To test this hypothesis, we also used mean score comparisons of surfers across all different quality and quantity conditions. As expected, information quality was not significant factor among surfers above/beyond information quantity on attitude toward the website. That is, among surfers, when information quantity was considered, information quality became non-significant factor regardless of its level (p>.40 for relevant information and p>.13 for non-relevant information). Quantity was the main factor creating favorable attitude among surfers (F[1, 180 ]=30.49, p<.01, ω²=.15 for high quality; F[1, 180 ]=38.89, p<.01, ω²=.18 for low quality). Also on brand attitude, quality was not a significant factor above/beyond quantity. Quantity had both significant impact on brand attitude for both high and low quality (F[1, 180 ]=35.57, p<.01, ω²=.16 for high quality; F[1, 180 ]=71.56, p<.01, ω²=.28 for low quality). On company attitude, the same results were found. Quality was not significant above/beyond quantity. Quantity was the significant factor on company attitude above/beyond quality (F[1, 180 ]=14.69, p<.01, ω²= .075 for high quality; F[1, 180 ]=27.91, p<.01, ω²=.13 for low quality). In terms of purchase likelihood, we found different results. Among surfers, information quality was significant factor on purchase intention only at low quantity (F[1, 180 ]=1.44, p>.23 for high quantity; F[1, 180 ]=4.13, p<.05, ω²=.22 for low quantity). Information quantity also was the significant factor on purchase intention only at low information quality (F [1, 180 ]=.58, p>.45 for high quality; F[1, 180 ]=16.12, p<.01, ω²=.08 for low quality).


This research tried to extend previous studies’ findings on the effects of website structures on subjects’ attitude, memory, and behavioral intentions, using the similar theoretical rationales from the hypertext communications. Chung and Zhao (2005) and Chung and Ahn (2007) found that in the internet context, a certain type of structure works better for consumers in terms of advertising effectiveness, such as attitude and memory. This study incorporated the concept of surfing types, which was often studied in mass communication area, with the relation

of website structures. Further, this study also aims to contribute to recent research in interactive advertising by documenting the different impact by an individual’s surfing behaviors and website structure. Although past research in hypertext communication has documented attitudinal and behavioral differences across text structures, there has been no single study on the structure effects in the Internet context with relation to the behaviors on the internet.

In this experiment, we tested three hypotheses regarding subjects’ attitude and behavioral intentions (purchase likelihood), manipulating subjects’ behaviors on the internet and information quality and quantity on the website. The findings suggest similar results on attitude and purchase intentions as those from Chung and Ahn and Chung and Zhao’s studies. In terms of attitude, results indicate that subjects’ attitudes were different by their behavior types searchers those who look for information seriously. In other words, those who are highly involved with their information search) showed higher or highest attitude toward the website and brand when they were exposed to the relevant product information. Surfers (those who look for fun or entertainment) showed higher or highest attitude toward the website and brand when they were exposed to more information condition.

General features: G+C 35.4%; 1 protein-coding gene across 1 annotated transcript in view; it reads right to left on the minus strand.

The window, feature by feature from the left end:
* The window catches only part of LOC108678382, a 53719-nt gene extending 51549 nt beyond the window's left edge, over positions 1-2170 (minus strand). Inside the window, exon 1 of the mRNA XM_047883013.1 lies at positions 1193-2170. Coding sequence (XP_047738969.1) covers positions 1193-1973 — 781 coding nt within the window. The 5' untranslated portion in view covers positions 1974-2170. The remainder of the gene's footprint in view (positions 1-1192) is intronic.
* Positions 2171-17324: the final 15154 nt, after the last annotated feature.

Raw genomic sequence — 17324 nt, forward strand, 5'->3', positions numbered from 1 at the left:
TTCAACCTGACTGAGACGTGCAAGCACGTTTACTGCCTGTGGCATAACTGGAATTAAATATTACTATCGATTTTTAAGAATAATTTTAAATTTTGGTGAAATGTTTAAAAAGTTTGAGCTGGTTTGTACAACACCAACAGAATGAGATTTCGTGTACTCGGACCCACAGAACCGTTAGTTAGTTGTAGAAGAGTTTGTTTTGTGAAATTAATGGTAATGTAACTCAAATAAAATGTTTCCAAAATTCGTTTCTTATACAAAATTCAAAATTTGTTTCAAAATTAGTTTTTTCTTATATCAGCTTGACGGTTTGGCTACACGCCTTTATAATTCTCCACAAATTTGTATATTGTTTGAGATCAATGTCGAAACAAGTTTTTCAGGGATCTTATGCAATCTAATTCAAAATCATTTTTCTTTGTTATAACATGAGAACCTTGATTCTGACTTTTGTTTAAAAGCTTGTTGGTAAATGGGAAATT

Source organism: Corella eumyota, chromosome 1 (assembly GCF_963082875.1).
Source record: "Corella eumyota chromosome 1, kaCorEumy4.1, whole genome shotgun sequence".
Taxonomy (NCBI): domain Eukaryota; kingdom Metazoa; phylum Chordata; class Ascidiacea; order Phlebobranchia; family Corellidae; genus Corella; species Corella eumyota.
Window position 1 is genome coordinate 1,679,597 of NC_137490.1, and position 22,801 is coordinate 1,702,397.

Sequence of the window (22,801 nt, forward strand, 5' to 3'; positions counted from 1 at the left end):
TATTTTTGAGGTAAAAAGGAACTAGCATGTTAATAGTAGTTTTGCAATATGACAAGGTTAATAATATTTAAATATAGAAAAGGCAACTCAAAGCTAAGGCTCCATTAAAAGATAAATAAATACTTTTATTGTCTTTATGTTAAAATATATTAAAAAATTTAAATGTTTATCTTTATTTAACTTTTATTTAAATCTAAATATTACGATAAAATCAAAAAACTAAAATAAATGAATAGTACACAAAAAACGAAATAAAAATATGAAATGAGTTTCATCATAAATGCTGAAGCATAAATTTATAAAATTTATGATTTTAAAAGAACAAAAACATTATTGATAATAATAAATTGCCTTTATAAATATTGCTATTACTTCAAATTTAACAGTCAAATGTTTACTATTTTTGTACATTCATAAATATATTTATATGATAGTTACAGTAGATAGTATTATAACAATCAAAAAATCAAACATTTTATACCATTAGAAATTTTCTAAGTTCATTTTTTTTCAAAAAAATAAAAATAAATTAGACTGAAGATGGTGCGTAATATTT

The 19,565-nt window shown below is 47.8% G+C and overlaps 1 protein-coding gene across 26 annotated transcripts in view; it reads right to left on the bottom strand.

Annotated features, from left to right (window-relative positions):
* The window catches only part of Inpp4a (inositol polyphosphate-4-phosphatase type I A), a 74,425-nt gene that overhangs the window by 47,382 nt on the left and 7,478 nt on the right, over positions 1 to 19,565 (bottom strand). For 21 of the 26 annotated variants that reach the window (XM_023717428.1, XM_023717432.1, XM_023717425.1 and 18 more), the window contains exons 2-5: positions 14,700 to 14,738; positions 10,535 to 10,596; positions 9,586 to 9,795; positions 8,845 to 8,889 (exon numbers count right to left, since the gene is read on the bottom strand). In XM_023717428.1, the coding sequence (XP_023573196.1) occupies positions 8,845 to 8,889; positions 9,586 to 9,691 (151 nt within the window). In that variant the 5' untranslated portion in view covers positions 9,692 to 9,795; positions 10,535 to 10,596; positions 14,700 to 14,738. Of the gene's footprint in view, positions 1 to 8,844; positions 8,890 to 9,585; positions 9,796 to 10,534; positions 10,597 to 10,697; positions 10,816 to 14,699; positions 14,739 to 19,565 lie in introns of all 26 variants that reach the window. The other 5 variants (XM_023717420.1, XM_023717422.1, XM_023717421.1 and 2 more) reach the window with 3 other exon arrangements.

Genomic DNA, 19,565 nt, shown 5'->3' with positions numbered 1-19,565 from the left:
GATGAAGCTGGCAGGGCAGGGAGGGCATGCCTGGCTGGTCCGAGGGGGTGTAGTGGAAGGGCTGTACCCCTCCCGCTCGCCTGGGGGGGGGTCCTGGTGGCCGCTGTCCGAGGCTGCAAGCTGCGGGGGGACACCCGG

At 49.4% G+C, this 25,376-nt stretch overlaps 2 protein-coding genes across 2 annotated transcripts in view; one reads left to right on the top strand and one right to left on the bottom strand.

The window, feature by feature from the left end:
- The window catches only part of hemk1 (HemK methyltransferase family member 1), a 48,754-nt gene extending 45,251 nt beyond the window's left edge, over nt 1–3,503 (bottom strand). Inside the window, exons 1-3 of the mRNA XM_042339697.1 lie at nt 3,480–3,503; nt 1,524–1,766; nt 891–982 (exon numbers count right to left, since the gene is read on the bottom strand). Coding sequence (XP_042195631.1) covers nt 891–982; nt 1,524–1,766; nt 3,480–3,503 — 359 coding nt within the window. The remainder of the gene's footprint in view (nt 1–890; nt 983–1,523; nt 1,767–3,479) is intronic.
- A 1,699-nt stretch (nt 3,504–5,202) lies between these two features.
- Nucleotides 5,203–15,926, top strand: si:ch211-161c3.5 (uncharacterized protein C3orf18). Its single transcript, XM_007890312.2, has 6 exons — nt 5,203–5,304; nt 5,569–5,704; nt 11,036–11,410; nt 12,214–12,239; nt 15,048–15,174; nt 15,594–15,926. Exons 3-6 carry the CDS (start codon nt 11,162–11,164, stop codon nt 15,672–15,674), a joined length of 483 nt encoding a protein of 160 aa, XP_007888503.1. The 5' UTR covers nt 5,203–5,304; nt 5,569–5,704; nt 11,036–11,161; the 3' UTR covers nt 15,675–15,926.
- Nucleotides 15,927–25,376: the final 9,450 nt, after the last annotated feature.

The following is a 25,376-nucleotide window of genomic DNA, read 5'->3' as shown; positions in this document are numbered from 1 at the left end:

However, those effects by information quality on attitude toward the website and brand were not significant above/beyond information quantity. That is, when we control the effects of information quantity out, the magnitude of effects by information quality became un-significant, which means that information quantity is the more influencing factor on subjects’ attitude toward the website, brand and purchase intentions. This phenomenon became obvious when we tested hypothesis 3. Information quality was not significant factor among surfers above/ beyond information quantity on attitude toward the website. That is, among surfers, when information quantity was controlled, information quality became non-significant factor regardless of its level. Quantity was the main factor creating favorable attitude among surfers. Also on brand attitude, quality was not a significant factor above/beyond quantity, when quantity was controlled. Information quantity had both significant impact on brand attitude for both high and low quality. Further, on purchase intentions, information quality was significant only at low quantity condition.

In sum, these study documents that individuals will have a different surfing type – searcher vs. surfer – based on their purpose and this different surfing type will show different preference with the relevance of information provided in the website and quantity of information in the website. Although this study found some similar pattern regarding subjects’ behavioral intention, attitude was not the same as suggested by ELM. In fact, relevance of information in the website had little impact on subject’s attitude toward the website and brand regardless of their behavior types. Instead, information quantity was found to be more important influencing factor in this study.


The findings in this study were opposite to our expectation. However, the findings provide some meaningful insights into recent findings in website structure effects and uses and gratification literatures. For example, Stafford and Stafford found that entertainment is one of three motivators among website users. Chung and Ahn argued in their studies that people tend to prefer more interactive website structures over linear structures. Interactivity was defined as “control over information flow” in their studies. In other words, people tend to prefer the website that gives them a control over their information flow. In new media context, hyperlinks provided in the website are the tools for information and interaction to people. People click hyperlinks to control their behaviors and to get information based on their needs. In this study, the result that information quantity is the more significant factor among searchers and surfers confirms that people do want to control over their information flow, and people do want entertainment in website.